“Are you joking? I have all the paperwork here to easily show you what you’re asking for!” I was way beyond stressed out as I stood in front of the airline representative in Germany, trying to catch a flight to Asia. The airline dude was telling me that I didn’t have the proper paperwork filled out and uploaded, so he wouldn’t let me on the plane until everything was properly completed. If I had a few hours, I could’ve overcome these hurdles, but I didn’t have enough time. I still tried to get everything uploaded, but ultimately, I missed the flight, and I was not just a little stressed out. This was just the beginning of a very challenging trip that had abundant struggles and stresses.
Sometimes, when I go through challenging seasons and journeys in life, I can get cranky with God. I’ve given God an earful of frustrations and angst several times, and maybe it’s a little helpful to vent and bleed off some emotional stress. I’m also reminded that just because I’m a follower of Jesus doesn’t mean that I’m exempt from struggles and stresses. Indeed, when I look at Jesus’ disciples as they walked with Him 24/7 for almost three years, I see them go through plenty of challenges.
In one such example related to not having enough provisions, it looks to me like Jesus added additional stress to an already challenging situation. At the beginning of John 6, we read about a huge crowd of people, 5,000 men, not including women or children, who needed to have a meal. It’s interesting to read what Jesus said in verses 5-6 at the beginning of this situation. “Therefore Jesus, lifting up His eyes and seeing that a large crowd was coming to Him, said to Philip, ‘Where are we to buy bread, so that these may eat?’ This He was saying to test him, for He Himself knew what He was intending to do.”
Philip’s reply shows us that he was stressed out from the abundance of need and the deficiency of provision. In verse seven, he answers Jesus, “Two hundred denarii worth of bread is not sufficient for them, for everyone to receive a little.” One denarius was about equal to a day’s wage, so it’s obvious that Philip couldn’t figure out a way to work through this very stressful situation. When we read through the next several verses, we see that Jesus multiplies bread and fish to feed this massive crowd with lots of leftovers.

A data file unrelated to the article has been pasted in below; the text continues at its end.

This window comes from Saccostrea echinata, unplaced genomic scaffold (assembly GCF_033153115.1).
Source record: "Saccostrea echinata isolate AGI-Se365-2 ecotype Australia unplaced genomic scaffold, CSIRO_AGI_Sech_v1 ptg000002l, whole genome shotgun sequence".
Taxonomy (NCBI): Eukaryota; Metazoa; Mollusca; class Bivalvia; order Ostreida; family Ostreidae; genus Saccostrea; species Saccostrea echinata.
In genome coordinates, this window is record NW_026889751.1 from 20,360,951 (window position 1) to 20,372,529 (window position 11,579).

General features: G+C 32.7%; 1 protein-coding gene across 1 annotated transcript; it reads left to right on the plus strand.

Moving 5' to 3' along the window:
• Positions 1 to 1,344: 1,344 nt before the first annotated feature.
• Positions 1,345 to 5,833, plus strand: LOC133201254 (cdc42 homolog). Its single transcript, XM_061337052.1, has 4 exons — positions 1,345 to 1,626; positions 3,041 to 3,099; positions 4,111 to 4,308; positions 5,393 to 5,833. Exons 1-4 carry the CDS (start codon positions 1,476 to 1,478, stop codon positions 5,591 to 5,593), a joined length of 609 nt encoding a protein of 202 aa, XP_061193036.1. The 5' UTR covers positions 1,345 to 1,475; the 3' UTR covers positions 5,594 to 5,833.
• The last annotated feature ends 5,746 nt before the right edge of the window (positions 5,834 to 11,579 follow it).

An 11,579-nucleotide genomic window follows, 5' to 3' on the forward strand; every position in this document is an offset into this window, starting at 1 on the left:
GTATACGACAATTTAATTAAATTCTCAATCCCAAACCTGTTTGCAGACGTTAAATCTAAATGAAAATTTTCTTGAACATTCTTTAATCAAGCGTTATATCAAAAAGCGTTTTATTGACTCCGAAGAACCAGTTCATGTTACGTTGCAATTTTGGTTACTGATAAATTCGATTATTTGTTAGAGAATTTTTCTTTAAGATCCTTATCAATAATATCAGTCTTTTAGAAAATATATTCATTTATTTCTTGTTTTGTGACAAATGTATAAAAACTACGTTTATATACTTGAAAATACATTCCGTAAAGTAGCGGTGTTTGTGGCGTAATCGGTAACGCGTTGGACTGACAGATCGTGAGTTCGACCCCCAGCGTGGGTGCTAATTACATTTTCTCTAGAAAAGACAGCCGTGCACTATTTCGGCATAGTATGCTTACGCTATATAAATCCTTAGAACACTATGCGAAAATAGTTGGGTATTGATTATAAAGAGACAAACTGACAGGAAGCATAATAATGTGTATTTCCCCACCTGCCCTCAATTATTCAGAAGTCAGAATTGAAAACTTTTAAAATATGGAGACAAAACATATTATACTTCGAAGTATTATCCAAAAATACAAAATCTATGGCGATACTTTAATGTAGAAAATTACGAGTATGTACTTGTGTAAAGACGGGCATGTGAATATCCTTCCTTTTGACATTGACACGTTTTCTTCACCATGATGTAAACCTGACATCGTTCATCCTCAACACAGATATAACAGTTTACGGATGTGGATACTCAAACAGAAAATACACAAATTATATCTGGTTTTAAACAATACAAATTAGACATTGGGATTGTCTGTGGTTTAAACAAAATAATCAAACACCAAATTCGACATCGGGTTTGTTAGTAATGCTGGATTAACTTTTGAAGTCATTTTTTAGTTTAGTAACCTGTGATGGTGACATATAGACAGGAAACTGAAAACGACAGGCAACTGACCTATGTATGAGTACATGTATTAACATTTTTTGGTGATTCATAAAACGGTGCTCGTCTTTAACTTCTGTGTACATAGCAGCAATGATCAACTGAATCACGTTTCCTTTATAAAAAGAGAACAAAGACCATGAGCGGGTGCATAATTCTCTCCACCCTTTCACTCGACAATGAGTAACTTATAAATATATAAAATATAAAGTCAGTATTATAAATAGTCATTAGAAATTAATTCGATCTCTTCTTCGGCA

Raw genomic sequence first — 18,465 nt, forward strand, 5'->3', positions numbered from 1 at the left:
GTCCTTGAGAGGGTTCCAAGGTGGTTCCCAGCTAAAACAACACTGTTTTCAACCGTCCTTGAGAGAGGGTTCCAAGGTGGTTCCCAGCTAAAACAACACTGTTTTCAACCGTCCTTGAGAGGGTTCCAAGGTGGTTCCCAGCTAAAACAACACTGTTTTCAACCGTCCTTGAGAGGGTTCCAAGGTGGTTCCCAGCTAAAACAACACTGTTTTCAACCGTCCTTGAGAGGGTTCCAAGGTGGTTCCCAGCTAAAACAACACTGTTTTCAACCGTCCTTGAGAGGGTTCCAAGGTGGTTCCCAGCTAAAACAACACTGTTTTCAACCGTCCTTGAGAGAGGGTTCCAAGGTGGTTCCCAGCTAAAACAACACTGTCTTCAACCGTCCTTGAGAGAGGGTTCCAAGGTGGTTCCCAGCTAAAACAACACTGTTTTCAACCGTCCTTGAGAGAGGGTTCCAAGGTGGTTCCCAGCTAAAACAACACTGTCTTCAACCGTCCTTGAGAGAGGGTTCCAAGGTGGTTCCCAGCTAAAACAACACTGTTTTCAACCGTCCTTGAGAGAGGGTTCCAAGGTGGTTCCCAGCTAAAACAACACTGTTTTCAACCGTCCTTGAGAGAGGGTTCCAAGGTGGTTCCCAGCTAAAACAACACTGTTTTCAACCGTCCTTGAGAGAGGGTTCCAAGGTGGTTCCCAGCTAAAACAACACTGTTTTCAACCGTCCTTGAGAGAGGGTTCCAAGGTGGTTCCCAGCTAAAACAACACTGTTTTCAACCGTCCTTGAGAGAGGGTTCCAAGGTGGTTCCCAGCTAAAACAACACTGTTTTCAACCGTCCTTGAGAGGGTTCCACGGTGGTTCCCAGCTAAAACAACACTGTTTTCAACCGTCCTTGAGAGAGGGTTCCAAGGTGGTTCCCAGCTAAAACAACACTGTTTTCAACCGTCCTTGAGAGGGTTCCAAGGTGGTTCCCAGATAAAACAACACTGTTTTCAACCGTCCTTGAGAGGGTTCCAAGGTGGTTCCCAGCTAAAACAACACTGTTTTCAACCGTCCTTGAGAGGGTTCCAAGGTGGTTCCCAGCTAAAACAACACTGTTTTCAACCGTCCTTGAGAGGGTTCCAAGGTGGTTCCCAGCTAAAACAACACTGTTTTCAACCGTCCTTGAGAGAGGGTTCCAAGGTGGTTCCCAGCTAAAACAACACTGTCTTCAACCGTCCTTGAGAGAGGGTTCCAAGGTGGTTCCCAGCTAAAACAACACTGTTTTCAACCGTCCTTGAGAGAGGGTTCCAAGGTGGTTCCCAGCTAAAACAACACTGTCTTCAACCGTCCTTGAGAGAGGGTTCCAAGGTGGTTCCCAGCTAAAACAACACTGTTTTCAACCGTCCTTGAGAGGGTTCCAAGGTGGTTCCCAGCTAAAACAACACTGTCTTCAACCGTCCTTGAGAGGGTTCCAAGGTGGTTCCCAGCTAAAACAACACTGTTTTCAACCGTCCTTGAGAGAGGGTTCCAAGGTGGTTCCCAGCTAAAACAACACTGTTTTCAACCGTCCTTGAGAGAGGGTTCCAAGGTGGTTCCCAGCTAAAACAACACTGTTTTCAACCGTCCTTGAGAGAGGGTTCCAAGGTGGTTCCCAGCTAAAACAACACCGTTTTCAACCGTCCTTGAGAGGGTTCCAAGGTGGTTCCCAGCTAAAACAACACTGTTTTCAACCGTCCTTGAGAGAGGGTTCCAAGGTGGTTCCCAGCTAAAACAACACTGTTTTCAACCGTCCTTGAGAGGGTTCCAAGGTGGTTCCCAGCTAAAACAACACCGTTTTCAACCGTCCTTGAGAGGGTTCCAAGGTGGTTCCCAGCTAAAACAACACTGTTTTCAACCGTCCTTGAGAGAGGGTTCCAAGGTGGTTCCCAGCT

There are other situations in the Gospels where we see people in stresses and struggles, even though they follow Jesus or they’re super close friends with Him:
- Martha and Mary waited on Jesus to come and heal their brother, Lazarus. Instead, Jesus waited until Lazarus was dead before He showed up. Martha and Mary experienced massive grief from the death of their brother, but Jesus reversed Lazarus’ death by raising him from the dead.
- Jesus sent His disciples across the Sea of Galilee, where they experienced a massive storm at night, only to see Him walking on the water and freaking them out. Ultimately, He got in the boat with them, calmed the storm and they landed at the other side of Galilee, safe and sound.
- Peter denying Jesus three times was a really stressful experience, to put it mildly. In Luke 22:61-62, it says, “The Lord turned and looked at Peter. And Peter remembered the word of the Lord, how He had told him, ‘Before a rooster crows today, you will deny Me three times.’ And he went out and wept bitterly.”
There are no shortages of stresses and struggles in the Gospels, which can encourage us for our modern living if we keep a few things on the top of our minds:
- When we go through stresses and struggles, be sure to include Jesus on this journey.
- Remember something that could be helpful: This has come to pass. The stresses and struggles will pass.
- Be mindful to maintain healthy habits and routines, particularly during stresses and struggles.